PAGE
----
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Gunsmith

Colonial gunsmithing required the skills of a blacksmith, whitesmith, founder, and woodworker to do fine finishing work on iron and steel, to carve decorative designs, to hammer and cast brass and silver into complex shapes, and to engrave hard and soft metals. These skills were usually learned in an apprenticeship lasting five to seven years. A male youth began his apprenticeship between the ages of 12 and 14 years and completed it by the time he was 21.

Because imported firearms were cheaper than those made in Williamsburg (typical of many goods in colonial America), the gunsmith mainly repaired arms and other objects. Gunsmiths often repaired axes and other items made by blacksmiths, cast shoe buckles and other items like bells, and sometimes repaired silver objects.

Rifles were the only Virginia arms produced in quantity. Rifle production was concentrated on the frontier to the west of Williamsburg. Using the same kinds of tools and traditional methods employed by 18th-century gunsmiths, Colonial Williamsburg's tradesmen need about 300-400 hours to make a rifle. Historians think that 18th-century gunsmiths worked faster, because they had been trained in the business since youth and did not stop frequently to explain their work to visitors, as our gunsmiths do.

 

 

Blacksmith

Williamsburg's blacksmiths fashioned useful items from iron and steel for the city's households and their fellow tradesmen.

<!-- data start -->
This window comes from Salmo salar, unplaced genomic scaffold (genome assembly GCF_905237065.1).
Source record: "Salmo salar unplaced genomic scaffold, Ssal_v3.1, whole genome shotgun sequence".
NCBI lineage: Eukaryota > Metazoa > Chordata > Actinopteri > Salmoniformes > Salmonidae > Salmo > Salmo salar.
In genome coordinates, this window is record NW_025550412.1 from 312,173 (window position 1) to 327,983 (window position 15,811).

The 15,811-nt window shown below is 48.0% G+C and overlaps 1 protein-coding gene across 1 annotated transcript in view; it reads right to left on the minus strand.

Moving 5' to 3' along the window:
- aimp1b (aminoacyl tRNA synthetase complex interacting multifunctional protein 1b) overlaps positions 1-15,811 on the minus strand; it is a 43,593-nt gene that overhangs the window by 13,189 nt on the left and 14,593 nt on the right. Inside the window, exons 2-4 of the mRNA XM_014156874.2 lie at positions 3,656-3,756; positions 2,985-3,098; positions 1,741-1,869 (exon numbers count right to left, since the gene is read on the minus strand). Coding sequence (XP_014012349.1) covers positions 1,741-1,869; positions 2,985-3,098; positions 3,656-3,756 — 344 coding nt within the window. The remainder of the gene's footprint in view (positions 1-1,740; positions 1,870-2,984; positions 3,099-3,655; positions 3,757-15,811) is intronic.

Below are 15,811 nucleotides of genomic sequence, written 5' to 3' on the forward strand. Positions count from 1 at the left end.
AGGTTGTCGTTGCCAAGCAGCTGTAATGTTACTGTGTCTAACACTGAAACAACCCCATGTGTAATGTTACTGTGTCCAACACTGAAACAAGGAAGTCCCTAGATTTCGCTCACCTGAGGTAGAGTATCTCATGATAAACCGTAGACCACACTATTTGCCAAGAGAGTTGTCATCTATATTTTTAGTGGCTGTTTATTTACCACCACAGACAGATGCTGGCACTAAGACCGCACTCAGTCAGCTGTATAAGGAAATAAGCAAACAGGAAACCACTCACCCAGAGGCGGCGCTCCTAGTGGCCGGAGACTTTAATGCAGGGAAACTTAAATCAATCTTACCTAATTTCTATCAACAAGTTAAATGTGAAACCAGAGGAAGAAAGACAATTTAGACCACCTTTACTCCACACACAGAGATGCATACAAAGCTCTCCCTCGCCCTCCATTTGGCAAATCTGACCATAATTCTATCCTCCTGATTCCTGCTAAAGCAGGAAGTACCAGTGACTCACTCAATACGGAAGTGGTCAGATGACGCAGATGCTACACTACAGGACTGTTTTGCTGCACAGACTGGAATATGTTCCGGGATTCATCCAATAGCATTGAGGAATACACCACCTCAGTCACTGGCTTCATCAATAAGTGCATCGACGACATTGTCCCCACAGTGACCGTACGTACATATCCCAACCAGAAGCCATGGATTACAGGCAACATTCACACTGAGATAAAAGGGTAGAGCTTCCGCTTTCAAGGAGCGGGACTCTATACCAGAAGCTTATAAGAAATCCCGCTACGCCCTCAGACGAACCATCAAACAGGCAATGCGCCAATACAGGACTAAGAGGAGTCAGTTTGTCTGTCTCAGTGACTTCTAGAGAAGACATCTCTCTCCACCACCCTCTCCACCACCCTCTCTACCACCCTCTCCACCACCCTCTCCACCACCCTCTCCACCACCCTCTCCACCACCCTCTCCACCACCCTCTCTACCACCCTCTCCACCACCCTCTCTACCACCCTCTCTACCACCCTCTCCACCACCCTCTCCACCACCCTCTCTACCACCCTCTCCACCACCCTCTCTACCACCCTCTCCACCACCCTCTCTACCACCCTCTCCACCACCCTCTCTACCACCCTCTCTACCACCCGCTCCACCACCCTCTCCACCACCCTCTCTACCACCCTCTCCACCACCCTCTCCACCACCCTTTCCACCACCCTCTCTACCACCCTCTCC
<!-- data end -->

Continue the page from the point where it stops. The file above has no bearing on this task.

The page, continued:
With forge and anvil, hammer and tongs, they worked up agricultural tools for the farmer and tires for the wheelwright, and they repaired many of the iron objects used by Williamsburg residents. Their skills with vise and file served customers as diverse as the miller, saddler, coachmaker, and planter. For the householder they cast, bent, welded, and riveted fireplace backs, andirons, pothooks, locks, utensils, and decorative wrought iron.

A blacksmith's forge, like the seven at the James Anderson Blacksmith Shop, was a raised brick hearth outfitted with bellows to feed its soft-coal fire and a hood to carry away the smoke. The forge heated bars of iron yellow-hot; with his journeymen and apprentices, the smith then used sledges weighing as much as 12 pounds to hammer the bars into shape.

From steel he made tempered cutting edges for axes and smooth faces for special hammers.